Poor Children Should Have Priority Over Their Affluent Classmates, Says Sutton Trust Report
Schools should give priority to children from poor backgrounds in an attempt to further social mobility, a report by the Sutton Trust said on Friday.
The latest body to criticise the admissions code, after NASUWT's general secretary Chris Keates said: "The 'removal of burdens' and ‘simplification’ of the code are in truth the removal of necessary and valuable guidance on good practice and the undermining of all the safeguards in the current code. This will allow poor and discriminatory practice to return and flourish."
The Sutton Trust's report is in response to the government's proposals on changes to the school admissions code currently in place. Education Secretary Michael Gove announced the government's intention to reshape the way local authorities, school governing bodies and academies admit pupils into secondary schools last May. The government promised their proposals would increase the number of 'good' school places available, ban local authorities from using the lottery system and give priority to children of school staff who teach at over-subscribed schools.
But Sir Peter Lampl expressed fears over the latter proposal put forward by the government. The chairman and founder of the trust, which promotes social mobility through education, said: "It will become even harder to attract the best teachers to the most challenging schools.”
He added: “While we support good schools expanding, we are concerned that schools would tend to recruit more affluent students. A solution would be to make expansion conditional on giving first preference to all children eligible for free school meals before allowing other children to take up the extra places. This would ensure that successful schools which had the appetite to grow would recruit the pupils who would most benefit.”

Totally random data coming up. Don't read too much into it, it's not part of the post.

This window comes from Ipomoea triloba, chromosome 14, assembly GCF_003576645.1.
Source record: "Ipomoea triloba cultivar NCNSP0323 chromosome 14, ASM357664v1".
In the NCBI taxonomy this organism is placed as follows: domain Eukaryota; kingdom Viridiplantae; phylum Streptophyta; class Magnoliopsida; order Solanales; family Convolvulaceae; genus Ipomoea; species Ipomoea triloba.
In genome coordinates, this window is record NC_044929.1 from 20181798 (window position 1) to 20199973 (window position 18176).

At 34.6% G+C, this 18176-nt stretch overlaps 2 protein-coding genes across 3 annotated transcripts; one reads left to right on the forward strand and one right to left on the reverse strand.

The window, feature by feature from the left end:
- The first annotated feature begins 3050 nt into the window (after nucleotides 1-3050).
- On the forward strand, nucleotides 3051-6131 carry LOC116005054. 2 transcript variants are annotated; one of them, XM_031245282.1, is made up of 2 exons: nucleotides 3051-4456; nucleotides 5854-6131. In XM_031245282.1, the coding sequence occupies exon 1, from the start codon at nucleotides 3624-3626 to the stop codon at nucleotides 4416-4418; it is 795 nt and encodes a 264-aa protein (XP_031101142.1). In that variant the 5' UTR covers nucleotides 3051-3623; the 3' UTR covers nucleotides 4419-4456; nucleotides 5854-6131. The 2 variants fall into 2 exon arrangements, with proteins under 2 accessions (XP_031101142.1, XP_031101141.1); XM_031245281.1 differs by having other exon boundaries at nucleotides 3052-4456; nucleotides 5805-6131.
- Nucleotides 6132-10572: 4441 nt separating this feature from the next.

The trust's report addressed the issue of who should have priority in school admissions, saying children from poor backgrounds should be the main children to benefit when successful schools expand.
The report also supported the random allocation lottery system used to decide which children should go to oversubscribed schools, saying it is "a fair way of determining who gets school places.”
A spokesperson for the department for education said:
“We make no apologies for making it easier for schools to recruit and retain teachers and other staff. It is down to schools whether they use this power – and which staff to include if they do. The Trust is assuming that challenging schools can’t be turned round. We are raising the quality of schools – giving Academies freedom over pay and conditions has meant that top quality teaching have been recruited to previously struggling, under-performing schools. That will only continue as the academy programme expands.”